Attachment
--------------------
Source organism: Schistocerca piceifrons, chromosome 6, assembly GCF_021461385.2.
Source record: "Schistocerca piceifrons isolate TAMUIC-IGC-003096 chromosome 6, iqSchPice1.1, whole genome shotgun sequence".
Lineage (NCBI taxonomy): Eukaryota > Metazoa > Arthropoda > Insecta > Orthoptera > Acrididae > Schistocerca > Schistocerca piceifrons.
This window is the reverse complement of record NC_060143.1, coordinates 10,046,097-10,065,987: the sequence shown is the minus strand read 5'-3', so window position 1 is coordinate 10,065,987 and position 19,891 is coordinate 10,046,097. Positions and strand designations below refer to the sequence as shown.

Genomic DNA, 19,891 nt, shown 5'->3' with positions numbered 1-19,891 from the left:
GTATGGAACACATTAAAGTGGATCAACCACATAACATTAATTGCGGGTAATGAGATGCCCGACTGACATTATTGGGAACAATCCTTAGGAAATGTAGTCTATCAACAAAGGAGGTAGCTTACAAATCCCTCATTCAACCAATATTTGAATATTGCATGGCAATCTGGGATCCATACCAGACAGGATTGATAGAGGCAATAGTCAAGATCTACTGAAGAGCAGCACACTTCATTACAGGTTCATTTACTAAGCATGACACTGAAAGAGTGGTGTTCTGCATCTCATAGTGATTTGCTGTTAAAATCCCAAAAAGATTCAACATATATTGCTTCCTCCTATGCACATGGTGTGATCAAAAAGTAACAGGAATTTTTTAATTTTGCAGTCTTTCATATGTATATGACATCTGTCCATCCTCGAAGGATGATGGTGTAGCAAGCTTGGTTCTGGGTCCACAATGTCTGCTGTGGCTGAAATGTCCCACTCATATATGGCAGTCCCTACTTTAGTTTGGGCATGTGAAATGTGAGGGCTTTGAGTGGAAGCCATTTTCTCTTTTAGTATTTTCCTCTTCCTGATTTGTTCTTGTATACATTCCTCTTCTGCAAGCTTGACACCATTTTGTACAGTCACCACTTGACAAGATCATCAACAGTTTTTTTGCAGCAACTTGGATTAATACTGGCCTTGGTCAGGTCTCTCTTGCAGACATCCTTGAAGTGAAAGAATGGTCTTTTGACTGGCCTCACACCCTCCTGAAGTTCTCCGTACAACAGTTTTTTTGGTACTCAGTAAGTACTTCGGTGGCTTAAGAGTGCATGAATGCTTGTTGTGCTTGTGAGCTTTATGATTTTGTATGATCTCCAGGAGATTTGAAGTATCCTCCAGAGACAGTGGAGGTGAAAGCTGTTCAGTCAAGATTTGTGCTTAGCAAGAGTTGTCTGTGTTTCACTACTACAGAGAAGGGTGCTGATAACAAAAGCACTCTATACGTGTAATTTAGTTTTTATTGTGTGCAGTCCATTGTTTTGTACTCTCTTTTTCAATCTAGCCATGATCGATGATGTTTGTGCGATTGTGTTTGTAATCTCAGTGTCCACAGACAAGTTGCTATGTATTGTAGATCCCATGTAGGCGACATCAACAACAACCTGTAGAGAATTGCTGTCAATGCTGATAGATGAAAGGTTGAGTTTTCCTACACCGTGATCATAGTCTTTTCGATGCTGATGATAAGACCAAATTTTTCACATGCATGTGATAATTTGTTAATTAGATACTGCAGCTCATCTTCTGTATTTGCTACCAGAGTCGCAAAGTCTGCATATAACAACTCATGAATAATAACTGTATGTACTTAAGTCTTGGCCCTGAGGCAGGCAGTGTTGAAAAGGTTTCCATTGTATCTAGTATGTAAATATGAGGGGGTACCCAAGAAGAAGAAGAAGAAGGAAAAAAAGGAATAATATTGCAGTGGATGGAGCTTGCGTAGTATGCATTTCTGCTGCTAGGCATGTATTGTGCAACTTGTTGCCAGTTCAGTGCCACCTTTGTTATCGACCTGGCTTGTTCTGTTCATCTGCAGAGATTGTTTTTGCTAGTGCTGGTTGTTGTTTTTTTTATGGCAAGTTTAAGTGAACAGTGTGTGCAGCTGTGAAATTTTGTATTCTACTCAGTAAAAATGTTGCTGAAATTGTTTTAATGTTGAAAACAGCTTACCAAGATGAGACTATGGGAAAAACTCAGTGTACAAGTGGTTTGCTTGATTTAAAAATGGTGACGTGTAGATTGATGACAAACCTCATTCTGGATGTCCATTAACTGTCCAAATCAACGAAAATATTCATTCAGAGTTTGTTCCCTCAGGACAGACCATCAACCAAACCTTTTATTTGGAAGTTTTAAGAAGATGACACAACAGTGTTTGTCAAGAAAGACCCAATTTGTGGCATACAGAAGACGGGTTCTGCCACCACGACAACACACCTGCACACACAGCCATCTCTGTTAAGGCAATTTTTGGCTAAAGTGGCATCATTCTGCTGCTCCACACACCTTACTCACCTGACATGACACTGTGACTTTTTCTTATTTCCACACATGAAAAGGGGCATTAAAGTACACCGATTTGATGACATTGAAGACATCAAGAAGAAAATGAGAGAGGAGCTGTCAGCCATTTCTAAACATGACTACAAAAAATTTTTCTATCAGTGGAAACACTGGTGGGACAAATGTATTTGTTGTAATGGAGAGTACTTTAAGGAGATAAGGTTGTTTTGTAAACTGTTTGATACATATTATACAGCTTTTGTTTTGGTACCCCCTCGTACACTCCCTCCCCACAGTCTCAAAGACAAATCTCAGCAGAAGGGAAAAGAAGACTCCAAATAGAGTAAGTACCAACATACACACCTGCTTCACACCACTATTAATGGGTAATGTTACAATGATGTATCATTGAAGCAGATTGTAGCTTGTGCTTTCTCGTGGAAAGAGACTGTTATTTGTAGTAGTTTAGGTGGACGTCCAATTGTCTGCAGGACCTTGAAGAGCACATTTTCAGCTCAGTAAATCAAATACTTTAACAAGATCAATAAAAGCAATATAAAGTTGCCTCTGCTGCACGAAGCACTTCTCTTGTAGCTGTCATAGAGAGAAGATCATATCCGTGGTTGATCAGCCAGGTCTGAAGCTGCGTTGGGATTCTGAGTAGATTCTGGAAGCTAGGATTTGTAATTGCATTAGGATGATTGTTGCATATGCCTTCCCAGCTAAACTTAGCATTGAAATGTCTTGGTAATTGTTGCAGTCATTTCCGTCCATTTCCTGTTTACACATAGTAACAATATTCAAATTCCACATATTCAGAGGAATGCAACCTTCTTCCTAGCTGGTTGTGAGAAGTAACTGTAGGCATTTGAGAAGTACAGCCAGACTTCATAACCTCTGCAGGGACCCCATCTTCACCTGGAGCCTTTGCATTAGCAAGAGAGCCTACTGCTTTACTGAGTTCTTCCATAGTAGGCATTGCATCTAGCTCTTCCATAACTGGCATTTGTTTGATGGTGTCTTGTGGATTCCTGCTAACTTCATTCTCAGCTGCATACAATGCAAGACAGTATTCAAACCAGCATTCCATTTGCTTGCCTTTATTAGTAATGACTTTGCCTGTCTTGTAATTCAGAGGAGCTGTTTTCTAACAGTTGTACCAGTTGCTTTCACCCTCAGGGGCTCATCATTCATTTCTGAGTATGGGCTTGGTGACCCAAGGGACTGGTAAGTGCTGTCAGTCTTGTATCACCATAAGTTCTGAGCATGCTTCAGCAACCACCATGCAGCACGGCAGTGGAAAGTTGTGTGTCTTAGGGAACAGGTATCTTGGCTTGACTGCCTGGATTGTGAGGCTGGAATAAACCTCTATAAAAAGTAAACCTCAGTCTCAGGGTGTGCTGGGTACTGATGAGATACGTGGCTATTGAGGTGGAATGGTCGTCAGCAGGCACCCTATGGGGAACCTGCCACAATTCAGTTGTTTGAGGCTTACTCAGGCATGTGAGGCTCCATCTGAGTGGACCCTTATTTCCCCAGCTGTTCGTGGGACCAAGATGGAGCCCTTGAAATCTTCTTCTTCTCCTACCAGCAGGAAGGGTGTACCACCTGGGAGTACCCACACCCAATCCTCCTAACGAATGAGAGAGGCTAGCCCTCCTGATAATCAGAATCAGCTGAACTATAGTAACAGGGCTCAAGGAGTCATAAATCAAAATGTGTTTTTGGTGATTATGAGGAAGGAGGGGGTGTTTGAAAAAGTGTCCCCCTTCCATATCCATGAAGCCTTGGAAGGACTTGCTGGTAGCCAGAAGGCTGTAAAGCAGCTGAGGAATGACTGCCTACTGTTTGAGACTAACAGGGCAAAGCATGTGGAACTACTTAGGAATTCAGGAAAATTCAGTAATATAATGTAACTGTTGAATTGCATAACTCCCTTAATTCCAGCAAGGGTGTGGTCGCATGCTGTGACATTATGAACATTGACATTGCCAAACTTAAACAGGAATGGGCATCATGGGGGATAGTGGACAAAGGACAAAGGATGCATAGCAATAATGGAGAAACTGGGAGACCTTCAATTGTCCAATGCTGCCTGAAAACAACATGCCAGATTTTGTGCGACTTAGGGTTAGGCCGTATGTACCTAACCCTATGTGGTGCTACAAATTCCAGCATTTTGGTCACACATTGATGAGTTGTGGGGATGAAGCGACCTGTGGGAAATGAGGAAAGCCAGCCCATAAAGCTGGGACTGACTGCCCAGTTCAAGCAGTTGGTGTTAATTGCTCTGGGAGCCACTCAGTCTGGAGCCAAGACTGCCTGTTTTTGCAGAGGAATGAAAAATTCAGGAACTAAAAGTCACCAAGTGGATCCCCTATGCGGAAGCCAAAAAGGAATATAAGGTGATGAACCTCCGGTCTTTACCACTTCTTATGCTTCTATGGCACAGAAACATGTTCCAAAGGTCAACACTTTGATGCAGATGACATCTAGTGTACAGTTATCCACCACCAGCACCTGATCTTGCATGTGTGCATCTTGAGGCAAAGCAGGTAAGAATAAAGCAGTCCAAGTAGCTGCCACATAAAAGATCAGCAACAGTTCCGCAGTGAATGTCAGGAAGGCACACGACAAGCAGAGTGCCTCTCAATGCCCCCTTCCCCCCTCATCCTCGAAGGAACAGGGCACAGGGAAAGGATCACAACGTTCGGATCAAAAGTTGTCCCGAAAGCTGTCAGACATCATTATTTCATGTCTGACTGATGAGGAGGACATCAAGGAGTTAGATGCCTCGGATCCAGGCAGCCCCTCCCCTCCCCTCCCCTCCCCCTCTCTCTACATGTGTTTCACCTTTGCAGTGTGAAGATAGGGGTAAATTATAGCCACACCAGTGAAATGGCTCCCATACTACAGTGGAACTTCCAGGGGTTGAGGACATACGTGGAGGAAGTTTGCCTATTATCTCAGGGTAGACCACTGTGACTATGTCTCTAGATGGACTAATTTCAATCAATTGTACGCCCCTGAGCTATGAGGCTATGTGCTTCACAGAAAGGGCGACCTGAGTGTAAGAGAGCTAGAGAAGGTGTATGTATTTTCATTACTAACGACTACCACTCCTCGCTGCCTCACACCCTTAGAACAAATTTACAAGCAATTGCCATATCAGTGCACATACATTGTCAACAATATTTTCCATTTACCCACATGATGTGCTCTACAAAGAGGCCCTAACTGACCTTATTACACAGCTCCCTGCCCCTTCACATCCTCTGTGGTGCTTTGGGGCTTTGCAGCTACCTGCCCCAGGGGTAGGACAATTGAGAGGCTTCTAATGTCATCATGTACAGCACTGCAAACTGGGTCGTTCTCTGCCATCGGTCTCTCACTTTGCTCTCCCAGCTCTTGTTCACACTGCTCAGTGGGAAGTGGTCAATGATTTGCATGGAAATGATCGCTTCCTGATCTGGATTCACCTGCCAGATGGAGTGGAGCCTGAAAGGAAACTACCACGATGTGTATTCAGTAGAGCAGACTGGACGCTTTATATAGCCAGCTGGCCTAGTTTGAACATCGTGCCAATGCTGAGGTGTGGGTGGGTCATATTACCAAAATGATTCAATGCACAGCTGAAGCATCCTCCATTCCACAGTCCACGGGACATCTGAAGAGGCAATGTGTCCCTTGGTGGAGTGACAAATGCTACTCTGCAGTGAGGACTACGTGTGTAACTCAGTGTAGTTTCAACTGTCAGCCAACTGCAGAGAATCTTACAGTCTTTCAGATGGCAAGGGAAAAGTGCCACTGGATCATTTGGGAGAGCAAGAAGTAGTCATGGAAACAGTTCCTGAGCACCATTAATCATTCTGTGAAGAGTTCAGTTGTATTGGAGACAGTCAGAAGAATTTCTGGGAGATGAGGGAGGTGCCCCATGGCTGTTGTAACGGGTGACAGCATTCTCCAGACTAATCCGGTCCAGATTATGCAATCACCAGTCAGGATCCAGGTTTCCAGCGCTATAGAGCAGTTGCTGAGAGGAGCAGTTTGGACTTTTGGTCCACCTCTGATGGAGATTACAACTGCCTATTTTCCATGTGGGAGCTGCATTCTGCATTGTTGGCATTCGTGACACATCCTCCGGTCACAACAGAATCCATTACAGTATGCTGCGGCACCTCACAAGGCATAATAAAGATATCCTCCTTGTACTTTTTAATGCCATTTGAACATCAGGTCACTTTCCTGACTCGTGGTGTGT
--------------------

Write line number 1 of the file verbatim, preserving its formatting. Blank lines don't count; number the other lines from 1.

Source organism: Schistocerca piceifrons, chromosome 6, assembly GCF_021461385.2.